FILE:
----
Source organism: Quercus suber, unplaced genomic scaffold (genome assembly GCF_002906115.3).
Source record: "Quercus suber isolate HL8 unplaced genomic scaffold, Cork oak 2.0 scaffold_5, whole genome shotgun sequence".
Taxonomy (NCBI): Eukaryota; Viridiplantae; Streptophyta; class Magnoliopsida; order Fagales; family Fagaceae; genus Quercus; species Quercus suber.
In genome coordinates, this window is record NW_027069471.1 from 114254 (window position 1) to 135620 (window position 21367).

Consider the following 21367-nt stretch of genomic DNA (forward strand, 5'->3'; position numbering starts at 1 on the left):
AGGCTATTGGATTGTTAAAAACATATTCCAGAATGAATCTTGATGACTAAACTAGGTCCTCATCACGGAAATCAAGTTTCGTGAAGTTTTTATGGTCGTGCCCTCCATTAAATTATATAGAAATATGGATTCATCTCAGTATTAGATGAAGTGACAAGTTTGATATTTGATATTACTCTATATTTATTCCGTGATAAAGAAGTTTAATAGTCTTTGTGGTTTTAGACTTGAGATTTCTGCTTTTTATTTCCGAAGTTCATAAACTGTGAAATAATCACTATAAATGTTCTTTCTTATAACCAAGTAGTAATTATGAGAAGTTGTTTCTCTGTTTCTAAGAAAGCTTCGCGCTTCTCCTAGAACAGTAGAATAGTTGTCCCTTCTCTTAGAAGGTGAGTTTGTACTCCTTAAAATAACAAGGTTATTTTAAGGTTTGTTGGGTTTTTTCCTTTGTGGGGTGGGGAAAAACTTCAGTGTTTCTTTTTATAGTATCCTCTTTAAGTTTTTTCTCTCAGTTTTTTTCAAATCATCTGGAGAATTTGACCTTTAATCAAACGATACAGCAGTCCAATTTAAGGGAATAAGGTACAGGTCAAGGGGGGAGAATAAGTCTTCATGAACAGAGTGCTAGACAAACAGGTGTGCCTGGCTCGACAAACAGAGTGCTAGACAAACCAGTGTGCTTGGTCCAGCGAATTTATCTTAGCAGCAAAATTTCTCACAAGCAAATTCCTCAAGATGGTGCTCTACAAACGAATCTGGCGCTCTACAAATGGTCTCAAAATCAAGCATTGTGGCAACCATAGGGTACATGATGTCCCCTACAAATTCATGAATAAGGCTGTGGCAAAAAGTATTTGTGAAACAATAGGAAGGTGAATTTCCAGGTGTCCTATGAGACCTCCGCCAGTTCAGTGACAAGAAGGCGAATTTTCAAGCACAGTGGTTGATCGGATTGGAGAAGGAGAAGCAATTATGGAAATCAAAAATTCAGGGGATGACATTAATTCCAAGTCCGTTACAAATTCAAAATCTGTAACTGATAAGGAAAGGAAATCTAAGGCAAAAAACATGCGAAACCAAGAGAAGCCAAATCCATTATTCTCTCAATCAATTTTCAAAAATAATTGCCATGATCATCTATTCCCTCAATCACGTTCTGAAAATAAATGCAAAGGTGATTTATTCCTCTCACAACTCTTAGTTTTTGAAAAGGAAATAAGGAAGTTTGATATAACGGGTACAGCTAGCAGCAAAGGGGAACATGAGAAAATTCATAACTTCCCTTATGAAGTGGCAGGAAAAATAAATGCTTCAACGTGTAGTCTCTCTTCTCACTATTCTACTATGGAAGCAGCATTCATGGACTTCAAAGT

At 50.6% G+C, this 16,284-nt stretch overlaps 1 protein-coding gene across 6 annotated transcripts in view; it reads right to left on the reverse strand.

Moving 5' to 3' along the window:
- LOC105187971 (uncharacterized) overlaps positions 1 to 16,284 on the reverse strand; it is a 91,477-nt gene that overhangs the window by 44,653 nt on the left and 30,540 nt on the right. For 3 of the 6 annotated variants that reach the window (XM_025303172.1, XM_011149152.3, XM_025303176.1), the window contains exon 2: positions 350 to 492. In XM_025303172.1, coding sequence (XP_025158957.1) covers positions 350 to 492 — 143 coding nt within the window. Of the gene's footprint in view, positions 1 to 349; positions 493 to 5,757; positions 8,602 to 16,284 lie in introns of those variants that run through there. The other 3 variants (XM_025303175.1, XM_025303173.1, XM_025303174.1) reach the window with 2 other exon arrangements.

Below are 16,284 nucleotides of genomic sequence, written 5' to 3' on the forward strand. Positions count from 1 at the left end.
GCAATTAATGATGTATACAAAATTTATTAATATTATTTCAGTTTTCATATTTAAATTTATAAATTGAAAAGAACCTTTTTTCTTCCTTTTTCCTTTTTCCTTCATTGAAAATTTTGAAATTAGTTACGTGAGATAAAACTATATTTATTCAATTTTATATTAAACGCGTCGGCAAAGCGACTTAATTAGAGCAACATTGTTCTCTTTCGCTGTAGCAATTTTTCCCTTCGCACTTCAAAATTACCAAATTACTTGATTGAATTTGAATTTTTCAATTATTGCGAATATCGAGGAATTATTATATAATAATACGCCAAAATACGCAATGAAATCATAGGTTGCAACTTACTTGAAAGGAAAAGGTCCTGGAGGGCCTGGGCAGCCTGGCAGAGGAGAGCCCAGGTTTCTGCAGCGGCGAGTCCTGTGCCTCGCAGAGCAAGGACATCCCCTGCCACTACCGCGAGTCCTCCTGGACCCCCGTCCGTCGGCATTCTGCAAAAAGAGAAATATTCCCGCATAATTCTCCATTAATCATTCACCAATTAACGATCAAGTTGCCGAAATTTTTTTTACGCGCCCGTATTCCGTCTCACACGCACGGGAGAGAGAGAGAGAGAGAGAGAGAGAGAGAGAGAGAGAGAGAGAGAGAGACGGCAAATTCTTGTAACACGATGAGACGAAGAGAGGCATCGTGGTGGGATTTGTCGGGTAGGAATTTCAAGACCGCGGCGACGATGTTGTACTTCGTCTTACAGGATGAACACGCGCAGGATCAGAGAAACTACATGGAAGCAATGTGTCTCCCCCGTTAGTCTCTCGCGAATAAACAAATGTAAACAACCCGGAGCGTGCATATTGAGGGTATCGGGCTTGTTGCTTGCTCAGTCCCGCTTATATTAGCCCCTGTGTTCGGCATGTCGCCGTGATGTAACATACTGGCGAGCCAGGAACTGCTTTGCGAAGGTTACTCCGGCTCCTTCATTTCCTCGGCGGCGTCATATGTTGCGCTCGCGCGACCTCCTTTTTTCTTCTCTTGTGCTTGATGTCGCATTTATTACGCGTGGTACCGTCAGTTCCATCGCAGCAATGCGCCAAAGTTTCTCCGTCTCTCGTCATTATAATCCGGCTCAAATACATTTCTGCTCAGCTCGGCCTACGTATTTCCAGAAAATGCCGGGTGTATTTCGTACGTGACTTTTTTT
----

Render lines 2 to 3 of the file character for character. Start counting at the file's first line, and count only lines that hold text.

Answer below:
Source record: "Quercus suber isolate HL8 unplaced genomic scaffold, Cork oak 2.0 scaffold_5, whole genome shotgun sequence".
Taxonomy (NCBI): Eukaryota; Viridiplantae; Streptophyta; class Magnoliopsida; order Fagales; family Fagaceae; genus Quercus; species Quercus suber.